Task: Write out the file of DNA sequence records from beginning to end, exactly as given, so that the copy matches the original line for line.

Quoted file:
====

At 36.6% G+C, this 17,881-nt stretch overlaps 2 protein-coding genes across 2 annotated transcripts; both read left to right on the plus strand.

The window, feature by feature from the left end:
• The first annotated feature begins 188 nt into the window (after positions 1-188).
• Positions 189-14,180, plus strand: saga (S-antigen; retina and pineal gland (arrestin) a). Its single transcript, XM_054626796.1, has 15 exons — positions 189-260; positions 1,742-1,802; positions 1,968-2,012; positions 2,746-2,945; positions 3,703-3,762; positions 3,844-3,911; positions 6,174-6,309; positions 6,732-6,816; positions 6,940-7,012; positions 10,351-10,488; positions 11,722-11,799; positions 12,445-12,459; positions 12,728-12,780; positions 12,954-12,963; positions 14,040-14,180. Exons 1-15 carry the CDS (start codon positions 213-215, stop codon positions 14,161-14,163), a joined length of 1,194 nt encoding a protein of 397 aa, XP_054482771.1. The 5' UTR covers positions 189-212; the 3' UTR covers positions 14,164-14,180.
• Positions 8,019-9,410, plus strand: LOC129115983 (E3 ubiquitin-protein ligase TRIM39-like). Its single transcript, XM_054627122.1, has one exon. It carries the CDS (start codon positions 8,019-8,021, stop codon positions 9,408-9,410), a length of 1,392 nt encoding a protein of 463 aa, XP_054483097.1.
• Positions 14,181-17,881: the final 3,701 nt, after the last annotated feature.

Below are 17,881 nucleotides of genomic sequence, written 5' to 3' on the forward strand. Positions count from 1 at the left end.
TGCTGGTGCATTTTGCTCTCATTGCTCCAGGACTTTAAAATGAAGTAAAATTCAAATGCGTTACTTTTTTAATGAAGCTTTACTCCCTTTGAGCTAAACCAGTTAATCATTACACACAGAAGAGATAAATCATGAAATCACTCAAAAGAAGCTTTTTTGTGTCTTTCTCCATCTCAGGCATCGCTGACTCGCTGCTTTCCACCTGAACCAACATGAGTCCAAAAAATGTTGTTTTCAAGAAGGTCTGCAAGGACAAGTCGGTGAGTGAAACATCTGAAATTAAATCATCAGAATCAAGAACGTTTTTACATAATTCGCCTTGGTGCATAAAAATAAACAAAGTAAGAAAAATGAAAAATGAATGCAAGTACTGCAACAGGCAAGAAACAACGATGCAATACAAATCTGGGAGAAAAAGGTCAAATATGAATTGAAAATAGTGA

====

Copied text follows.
At 36.6% G+C, this 17,881-nt stretch overlaps 2 protein-coding genes across 2 annotated transcripts; both read left to right on the plus strand.

The window, feature by feature from the left end:
• The first annotated feature begins 188 nt into the window (after positions 1-188).
• Positions 189-14,180, plus strand: saga (S-antigen; retina and pineal gland (arrestin) a). Its single transcript, XM_054626796.1, has 15 exons — positions 189-260; positions 1,742-1,802; positions 1,968-2,012; positions 2,746-2,945; positions 3,703-3,762; positions 3,844-3,911; positions 6,174-6,309; positions 6,732-6,816; positions 6,940-7,012; positions 10,351-10,488; positions 11,722-11,799; positions 12,445-12,459; positions 12,728-12,780; positions 12,954-12,963; positions 14,040-14,180. Exons 1-15 carry the CDS (start codon positions 213-215, stop codon positions 14,161-14,163), a joined length of 1,194 nt encoding a protein of 397 aa, XP_054482771.1. The 5' UTR covers positions 189-212; the 3' UTR covers positions 14,164-14,180.
• Positions 8,019-9,410, plus strand: LOC129115983 (E3 ubiquitin-protein ligase TRIM39-like). Its single transcript, XM_054627122.1, has one exon. It carries the CDS (start codon positions 8,019-8,021, stop codon positions 9,408-9,410), a length of 1,392 nt encoding a protein of 463 aa, XP_054483097.1.
• Positions 14,181-17,881: the final 3,701 nt, after the last annotated feature.

Below are 17,881 nucleotides of genomic sequence, written 5' to 3' on the forward strand. Positions count from 1 at the left end.
TGCTGGTGCATTTTGCTCTCATTGCTCCAGGACTTTAAAATGAAGTAAAATTCAAATGCGTTACTTTTTTAATGAAGCTTTACTCCCTTTGAGCTAAACCAGTTAATCATTACACACAGAAGAGATAAATCATGAAATCACTCAAAAGAAGCTTTTTTGTGTCTTTCTCCATCTCAGGCATCGCTGACTCGCTGCTTTCCACCTGAACCAACATGAGTCCAAAAAATGTTGTTTTCAAGAAGGTCTGCAAGGACAAGTCGGTGAGTGAAACATCTGAAATTAAATCATCAGAATCAAGAACGTTTTTACATAATTCGCCTTGGTGCATAAAAATAAACAAAGTAAGAAAAATGAAAAATGAATGCAAGTACTGCAACAGGCAAGAAACAACGATGCAATACAAATCTGGGAGAAAAAGGTCAAATATGAATTGAAAATAGTGA